Takashi Sakai

Takashi Sakai (酒井 隆, Sakai Takashi, 18 October 1887 – 30 September 1946) was a lieutenant general in the Imperial Japanese Army during World War II, known for his role as Governor of Hong Kong under Japanese occupation.

Takashi Sakai
酒井 隆
Sakai Takashi.jpg
Lt. General Takashi Sakai
Governor of Hong Kong
under Japanese occupation
In office
December 25, 1941 – February 20, 1942
Serving with Masaichi Niimi
Prime MinisterHideki Tōjō
Preceded bySir Mark Aitchison Young
Succeeded byRensuke Isogai
Personal details
Born(1887-10-18)October 18, 1887
Kamo District, Hiroshima Prefecture, Japan
DiedSeptember 30, 1946(1946-09-30) (aged 58)
Nanking, Kiangsu, Republic of China
Cause of deathExecution by firing squad
Alma materArmy War College
Military service
Allegiance Empire of Japan
Branch/service Imperial Japanese Army
Years of service1908-1943
RankJapan-army-1938-1945 16-1-.gif Lieutenant General
CommandsIJA 26th Division, IJA 4th Army, Southern China Area Army, China Expeditionary Army, Central District Army, IJA Third Area Army
Battles/warsSecond Sino-Japanese War
World War II


Sakai was born in Kamo District, Hiroshima, now part of Hiroshima city. He was educated in military preparatory schools in Kobe and Osaka and graduated from the 20th class of the Imperial Japanese Army Academy in 1908, whereupon he was assigned to the IJA 28th Infantry Regiment. He graduated from the 28th class of the Army Staff College.

Career in ChinaEdit

In 1928, Sakai was stationed in Jinan, Shandong Province, China with the IJA 12th Infantry Regiment during the Jinan Incident and is believed by some Chinese historians to be responsible for the murder of Kuomintang army emissaries during negotiations on May 4, 1928. He was transferred to the Tientsin Garrison from 1929 to 1932. In 1932, Sakai was promoted to colonel and was assigned to the 5th Section military intelligence of the 2nd Bureau of the Imperial Japanese Army General Staff from 1932 to 1934.

As Chief of Staff of the Japanese China Garrison Army from 1934 to 1935, Sakai orchestrated a series of armed conflicts, which resulted in an armistice with the Chinese government which resulted in the He–Umezu Agreement which effectively gave Japan control of Hebei Province. He became commander of the IJA 23rd Infantry Regiment in 1936. Sakai was promoted to major general in 1937 and was appointed commander of the IJA 28th Infantry Brigade. He became a lieutenant general in 1939, and was assigned to the Coordination Bureau, Asia Development Group, Mengjiang Board from 1939 to 1940. He was also assigned to the Mongolia Garrison Army at this time.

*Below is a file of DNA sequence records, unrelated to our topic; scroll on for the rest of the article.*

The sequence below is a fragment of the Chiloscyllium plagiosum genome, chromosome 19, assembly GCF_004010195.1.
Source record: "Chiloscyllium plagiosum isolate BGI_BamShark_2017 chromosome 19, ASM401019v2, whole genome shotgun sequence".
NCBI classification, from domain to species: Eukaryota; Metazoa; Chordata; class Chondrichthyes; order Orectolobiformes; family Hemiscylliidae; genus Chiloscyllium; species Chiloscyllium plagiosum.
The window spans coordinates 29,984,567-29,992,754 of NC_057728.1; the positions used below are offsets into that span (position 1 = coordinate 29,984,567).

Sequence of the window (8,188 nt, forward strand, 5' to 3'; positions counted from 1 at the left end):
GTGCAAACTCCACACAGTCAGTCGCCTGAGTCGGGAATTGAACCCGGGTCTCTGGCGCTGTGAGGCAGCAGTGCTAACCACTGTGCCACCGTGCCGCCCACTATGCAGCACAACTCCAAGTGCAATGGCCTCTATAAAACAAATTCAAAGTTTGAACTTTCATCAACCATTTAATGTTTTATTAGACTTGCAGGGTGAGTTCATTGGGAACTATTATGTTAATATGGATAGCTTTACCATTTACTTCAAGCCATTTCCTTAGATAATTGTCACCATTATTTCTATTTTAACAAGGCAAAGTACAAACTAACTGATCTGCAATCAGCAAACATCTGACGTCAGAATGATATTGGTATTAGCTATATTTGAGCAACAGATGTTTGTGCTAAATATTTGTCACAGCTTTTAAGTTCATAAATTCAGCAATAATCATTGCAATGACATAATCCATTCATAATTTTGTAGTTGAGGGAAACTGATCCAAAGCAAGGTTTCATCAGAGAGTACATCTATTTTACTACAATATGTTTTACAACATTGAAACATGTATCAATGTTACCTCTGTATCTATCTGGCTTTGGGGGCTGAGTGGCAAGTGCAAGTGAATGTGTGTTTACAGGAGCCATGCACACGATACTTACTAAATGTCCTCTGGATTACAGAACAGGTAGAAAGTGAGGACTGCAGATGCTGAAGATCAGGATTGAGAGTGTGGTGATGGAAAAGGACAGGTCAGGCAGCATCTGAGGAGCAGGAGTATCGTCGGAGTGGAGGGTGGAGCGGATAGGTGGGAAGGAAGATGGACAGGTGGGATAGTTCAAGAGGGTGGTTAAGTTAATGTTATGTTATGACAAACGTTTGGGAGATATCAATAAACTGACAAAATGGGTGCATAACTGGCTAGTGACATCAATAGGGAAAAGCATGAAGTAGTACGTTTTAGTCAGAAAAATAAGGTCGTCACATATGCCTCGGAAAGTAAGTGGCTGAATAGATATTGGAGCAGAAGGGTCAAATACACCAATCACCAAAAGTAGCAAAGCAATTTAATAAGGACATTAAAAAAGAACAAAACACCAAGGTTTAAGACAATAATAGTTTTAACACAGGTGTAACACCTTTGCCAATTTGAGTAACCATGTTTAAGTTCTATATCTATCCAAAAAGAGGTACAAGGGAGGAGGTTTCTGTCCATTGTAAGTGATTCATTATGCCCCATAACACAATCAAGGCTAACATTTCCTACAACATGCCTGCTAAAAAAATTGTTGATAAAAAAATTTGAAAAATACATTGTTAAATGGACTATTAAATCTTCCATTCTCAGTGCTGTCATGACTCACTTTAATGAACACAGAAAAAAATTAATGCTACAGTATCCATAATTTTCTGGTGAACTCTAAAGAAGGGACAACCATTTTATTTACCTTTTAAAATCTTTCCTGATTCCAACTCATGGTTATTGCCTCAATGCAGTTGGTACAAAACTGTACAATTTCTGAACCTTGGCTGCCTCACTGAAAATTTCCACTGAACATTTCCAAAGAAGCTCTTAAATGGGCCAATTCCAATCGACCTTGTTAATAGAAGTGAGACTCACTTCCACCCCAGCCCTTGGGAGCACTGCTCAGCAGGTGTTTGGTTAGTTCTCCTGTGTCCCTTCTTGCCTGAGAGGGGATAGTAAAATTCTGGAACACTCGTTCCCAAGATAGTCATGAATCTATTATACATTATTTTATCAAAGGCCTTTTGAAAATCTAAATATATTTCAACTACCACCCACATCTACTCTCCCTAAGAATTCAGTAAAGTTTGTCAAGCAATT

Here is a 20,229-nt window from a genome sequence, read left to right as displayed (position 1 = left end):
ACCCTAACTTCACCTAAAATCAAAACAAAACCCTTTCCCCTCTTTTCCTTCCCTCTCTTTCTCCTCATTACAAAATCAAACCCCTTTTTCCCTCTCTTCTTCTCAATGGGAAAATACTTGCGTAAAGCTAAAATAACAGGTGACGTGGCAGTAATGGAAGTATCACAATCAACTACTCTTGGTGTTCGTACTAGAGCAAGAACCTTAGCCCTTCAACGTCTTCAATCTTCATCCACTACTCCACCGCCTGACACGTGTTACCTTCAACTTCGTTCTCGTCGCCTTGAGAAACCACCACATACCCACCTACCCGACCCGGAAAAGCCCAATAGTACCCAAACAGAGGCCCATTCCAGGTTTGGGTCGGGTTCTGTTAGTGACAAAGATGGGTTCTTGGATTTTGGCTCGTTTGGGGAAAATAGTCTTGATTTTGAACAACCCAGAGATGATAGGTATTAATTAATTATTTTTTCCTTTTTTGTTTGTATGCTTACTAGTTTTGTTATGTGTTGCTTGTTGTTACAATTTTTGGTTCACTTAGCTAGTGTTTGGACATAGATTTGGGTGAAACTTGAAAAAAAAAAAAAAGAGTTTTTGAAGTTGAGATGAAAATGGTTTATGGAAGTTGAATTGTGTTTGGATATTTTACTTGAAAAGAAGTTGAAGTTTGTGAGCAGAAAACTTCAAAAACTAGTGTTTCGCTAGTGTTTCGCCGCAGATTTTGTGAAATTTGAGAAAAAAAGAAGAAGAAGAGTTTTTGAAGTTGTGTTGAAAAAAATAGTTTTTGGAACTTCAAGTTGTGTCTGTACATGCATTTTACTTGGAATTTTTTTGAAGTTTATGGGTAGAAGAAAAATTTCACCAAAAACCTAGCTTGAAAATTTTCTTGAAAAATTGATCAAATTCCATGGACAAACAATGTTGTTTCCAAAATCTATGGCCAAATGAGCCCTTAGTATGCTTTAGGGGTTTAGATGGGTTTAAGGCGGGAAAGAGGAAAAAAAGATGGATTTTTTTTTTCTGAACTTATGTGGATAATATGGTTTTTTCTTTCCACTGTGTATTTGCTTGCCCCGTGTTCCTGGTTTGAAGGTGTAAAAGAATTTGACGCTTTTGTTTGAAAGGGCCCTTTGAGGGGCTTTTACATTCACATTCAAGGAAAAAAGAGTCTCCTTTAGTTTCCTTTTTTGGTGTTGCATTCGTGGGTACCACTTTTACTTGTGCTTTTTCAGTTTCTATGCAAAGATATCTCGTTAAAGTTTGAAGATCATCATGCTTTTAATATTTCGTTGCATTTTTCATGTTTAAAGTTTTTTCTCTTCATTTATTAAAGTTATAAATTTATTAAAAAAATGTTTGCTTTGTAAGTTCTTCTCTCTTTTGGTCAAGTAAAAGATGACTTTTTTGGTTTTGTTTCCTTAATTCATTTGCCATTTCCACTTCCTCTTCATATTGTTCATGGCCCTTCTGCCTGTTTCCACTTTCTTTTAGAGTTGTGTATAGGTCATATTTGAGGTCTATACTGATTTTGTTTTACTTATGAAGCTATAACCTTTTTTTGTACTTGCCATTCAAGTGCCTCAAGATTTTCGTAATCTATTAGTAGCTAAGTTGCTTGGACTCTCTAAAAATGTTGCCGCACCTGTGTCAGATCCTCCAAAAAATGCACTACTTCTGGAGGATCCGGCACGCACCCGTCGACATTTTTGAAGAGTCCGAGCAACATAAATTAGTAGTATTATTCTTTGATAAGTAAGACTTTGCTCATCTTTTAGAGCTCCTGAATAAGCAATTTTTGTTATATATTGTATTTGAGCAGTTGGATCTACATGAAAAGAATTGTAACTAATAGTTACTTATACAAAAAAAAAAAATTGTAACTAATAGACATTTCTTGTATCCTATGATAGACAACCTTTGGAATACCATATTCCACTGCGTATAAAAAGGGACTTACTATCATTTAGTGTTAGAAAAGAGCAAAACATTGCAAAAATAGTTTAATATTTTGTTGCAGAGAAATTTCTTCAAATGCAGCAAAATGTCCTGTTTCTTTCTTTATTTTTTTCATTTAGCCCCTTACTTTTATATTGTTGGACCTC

Recalled to Japan in 1940, Sakai was briefly appointed commander of the Imperial Guards Depot Division.

World War IIEdit

Sakai was commander of the IJA 23rd Army stationed in Canton in November 1941. He was ordered to use the IJA 38th Division, which was normally under the Southern Expeditionary Army Group to capture Hong Kong, and was given a 10-day time limit.

On December 8, 1941, a few hours after the attack on Pearl Harbor, Japanese forces commanded by Sakai, and his Chief of Staff Tadamichi Kuribayashi, invaded Hong Kong. However, the subsequent Battle of Hong Kong did not proceed as quickly or as smoothly as Sakai had planned, and he was forced to request an extension to his deadline. Sir Mark Young, the Governor of Hong Kong, surrendered all British forces in Hong Kong on Christmas Day, after 18 days of fighting. Sakai’s frustrations over the unexpectedly strong British resistance may have been reflected by the extreme brutality which characterized the campaign and subsequent occupation.[1]

Sakai served as Japanese Governor of Hong Kong until February 20, 1942. He was recalled to Japan, and retired from active service in 1943.[2] He was recalled to active service in February 1945, and was ordered to go to Beijing; however, the war came to an end before he departed Japan.


After the end of the war, Sakai was apprehended by the American occupation authorities at the request of the Chinese government and was extradited to China, where he was accused of war crimes. He was convicted at the Nanjing War Crimes Tribunal on August 27, 1946 of command responsibility for the extrajudicial murder of Chinese civilians and was executed by firing squad on September 30.[3]



  1. ^ Budge, Pacific War Online Encyclopedia
  2. ^ Fuller, Shokan, Hirohito’s Samurai
  3. ^ Stein, Trial of Takashi Sakai


  • Fuller, Richard (1992). Shokan: Hirohito's Samurai. London: Arms and Armor. ISBN 1-85409-151-4.
  • Snow, Philip (2003). The Fall of Hong Kong: Britain, China, and the Japanese Occupation. Yale University Press. ISBN 0-300-09352-7.

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